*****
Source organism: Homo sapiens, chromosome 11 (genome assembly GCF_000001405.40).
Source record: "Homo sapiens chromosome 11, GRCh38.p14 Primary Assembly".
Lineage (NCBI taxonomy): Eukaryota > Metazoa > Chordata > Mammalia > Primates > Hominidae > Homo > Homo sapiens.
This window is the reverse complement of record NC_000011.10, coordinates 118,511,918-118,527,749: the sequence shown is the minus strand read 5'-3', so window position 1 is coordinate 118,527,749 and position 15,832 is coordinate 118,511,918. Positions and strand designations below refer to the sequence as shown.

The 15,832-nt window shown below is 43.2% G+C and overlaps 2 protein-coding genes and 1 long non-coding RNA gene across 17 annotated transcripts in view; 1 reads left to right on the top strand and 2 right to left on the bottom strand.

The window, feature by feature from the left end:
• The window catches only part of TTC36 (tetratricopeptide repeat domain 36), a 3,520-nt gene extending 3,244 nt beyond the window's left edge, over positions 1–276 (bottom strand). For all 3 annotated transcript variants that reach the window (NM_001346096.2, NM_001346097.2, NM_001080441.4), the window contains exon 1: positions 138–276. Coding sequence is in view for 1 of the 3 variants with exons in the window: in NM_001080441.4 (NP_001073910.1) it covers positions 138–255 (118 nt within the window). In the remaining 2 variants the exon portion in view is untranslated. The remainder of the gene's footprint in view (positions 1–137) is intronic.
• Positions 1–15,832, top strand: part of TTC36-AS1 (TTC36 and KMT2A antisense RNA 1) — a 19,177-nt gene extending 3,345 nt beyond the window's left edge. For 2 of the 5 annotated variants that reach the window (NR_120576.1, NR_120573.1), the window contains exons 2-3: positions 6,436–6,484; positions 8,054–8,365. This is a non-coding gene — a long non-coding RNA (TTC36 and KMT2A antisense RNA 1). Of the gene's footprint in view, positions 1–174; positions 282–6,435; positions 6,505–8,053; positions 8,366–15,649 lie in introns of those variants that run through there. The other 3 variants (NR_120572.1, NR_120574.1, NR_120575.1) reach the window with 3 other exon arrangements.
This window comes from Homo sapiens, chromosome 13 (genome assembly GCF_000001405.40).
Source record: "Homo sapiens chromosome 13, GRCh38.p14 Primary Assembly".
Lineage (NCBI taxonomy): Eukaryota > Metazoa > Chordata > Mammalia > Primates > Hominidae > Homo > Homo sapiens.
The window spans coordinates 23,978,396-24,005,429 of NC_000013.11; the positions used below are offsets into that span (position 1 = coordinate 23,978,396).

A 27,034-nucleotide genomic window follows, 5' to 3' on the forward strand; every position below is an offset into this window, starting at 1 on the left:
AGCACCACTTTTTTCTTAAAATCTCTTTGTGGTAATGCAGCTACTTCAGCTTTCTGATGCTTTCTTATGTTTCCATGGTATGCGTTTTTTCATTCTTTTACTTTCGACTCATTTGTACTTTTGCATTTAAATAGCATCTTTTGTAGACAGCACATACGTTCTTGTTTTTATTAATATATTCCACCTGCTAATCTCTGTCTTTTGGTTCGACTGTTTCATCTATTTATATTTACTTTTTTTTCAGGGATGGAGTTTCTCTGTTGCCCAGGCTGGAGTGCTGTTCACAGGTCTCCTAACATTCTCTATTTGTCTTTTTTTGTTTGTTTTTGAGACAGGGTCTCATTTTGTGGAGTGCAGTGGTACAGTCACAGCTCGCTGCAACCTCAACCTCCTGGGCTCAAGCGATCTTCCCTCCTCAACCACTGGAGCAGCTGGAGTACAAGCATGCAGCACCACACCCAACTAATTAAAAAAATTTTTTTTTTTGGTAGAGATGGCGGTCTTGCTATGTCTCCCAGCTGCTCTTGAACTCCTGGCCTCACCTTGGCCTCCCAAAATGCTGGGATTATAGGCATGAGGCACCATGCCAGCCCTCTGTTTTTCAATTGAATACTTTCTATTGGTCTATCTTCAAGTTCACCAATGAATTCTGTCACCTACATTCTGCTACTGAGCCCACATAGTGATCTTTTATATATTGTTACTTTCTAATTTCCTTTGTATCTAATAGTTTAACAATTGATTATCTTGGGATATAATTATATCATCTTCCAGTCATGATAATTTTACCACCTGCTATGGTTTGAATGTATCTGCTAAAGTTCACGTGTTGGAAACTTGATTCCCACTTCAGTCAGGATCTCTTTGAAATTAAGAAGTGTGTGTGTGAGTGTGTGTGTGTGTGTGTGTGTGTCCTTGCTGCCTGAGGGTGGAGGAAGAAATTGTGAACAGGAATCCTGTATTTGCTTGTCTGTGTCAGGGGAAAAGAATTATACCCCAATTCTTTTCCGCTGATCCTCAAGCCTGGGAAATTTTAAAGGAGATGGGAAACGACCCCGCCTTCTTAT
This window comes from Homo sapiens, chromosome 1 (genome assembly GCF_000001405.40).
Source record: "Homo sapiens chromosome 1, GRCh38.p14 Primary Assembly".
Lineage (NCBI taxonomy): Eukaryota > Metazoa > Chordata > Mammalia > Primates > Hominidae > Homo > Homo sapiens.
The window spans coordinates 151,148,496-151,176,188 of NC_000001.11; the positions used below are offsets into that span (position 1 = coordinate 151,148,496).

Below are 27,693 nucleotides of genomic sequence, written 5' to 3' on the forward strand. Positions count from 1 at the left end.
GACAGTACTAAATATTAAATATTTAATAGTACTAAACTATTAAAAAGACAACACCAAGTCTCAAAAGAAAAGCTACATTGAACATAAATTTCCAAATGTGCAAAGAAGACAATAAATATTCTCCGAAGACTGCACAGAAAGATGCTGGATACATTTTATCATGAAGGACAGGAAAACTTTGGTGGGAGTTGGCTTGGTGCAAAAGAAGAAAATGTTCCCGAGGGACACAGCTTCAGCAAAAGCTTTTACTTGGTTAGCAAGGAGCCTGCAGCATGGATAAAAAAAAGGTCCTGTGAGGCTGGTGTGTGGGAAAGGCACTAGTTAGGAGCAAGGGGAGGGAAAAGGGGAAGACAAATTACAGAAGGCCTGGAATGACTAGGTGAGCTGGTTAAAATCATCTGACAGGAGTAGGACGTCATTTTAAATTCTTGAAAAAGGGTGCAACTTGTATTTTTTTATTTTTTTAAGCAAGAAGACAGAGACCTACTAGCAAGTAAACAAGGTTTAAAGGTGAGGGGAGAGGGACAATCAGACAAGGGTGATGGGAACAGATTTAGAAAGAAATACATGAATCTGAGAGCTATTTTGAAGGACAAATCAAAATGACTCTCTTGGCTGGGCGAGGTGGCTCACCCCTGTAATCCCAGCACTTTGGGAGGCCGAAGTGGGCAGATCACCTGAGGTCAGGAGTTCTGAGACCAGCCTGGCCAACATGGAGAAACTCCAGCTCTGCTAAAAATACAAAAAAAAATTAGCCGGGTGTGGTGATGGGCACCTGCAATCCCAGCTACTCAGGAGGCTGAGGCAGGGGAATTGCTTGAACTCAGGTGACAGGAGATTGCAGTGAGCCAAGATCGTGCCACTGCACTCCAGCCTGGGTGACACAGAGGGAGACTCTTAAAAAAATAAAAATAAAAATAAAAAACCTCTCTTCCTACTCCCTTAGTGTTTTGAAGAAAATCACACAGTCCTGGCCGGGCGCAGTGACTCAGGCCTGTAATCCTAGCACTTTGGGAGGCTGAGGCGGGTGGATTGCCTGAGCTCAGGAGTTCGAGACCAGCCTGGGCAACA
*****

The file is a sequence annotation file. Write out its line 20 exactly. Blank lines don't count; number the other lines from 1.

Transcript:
GACAGTACTAAATATTAAATATTTAATAGTACTAAACTATTAAAAAGACAACACCAAGTCTCAAAAGAAAAGCTACATTGAACATAAATTTCCAAATGTGCAAAGAAGACAATAAATATTCTCCGAAGACTGCACAGAAAGATGCTGGATACATTTTATCATGAAGGACAGGAAAACTTTGGTGGGAGTTGGCTTGGTGCAAAAGAAGAAAATGTTCCCGAGGGACACAGCTTCAGCAAAAGCTTTTACTTGGTTAGCAAGGAGCCTGCAGCATGGATAAAAAAAAGGTCCTGTGAGGCTGGTGTGTGGGAAAGGCACTAGTTAGGAGCAAGGGGAGGGAAAAGGGGAAGACAAATTACAGAAGGCCTGGAATGACTAGGTGAGCTGGTTAAAATCATCTGACAGGAGTAGGACGTCATTTTAAATTCTTGAAAAAGGGTGCAACTTGTATTTTTTTATTTTTTTAAGCAAGAAGACAGAGACCTACTAGCAAGTAAACAAGGTTTAAAGGTGAGGGGAGAGGGACAATCAGACAAGGGTGATGGGAACAGATTTAGAAAGAAATACATGAATCTGAGAGCTATTTTGAAGGACAAATCAAAATGACTCTCTTGGCTGGGCGAGGTGGCTCACCCCTGTAATCCCAGCACTTTGGGAGGCCGAAGTGGGCAGATCACCTGAGGTCAGGAGTTCTGAGACCAGCCTGGCCAACATGGAGAAACTCCAGCTCTGCTAAAAATACAAAAAAAAATTAGCCGGGTGTGGTGATGGGCACCTGCAATCCCAGCTACTCAGGAGGCTGAGGCAGGGGAATTGCTTGAACTCAGGTGACAGGAGATTGCAGTGAGCCAAGATCGTGCCACTGCACTCCAGCCTGGGTGACACAGAGGGAGACTCTTAAAAAAATAAAAATAAAAATAAAAAACCTCTCTTCCTACTCCCTTAGTGTTTTGAAGAAAATCACACAGTCCTGGCCGGGCGCAGTGACTCAGGCCTGTAATCCTAGCACTTTGGGAGGCTGAGGCGGGTGGATTGCCTGAGCTCAGGAGTTCGAGACCAGCCTGGGCAACA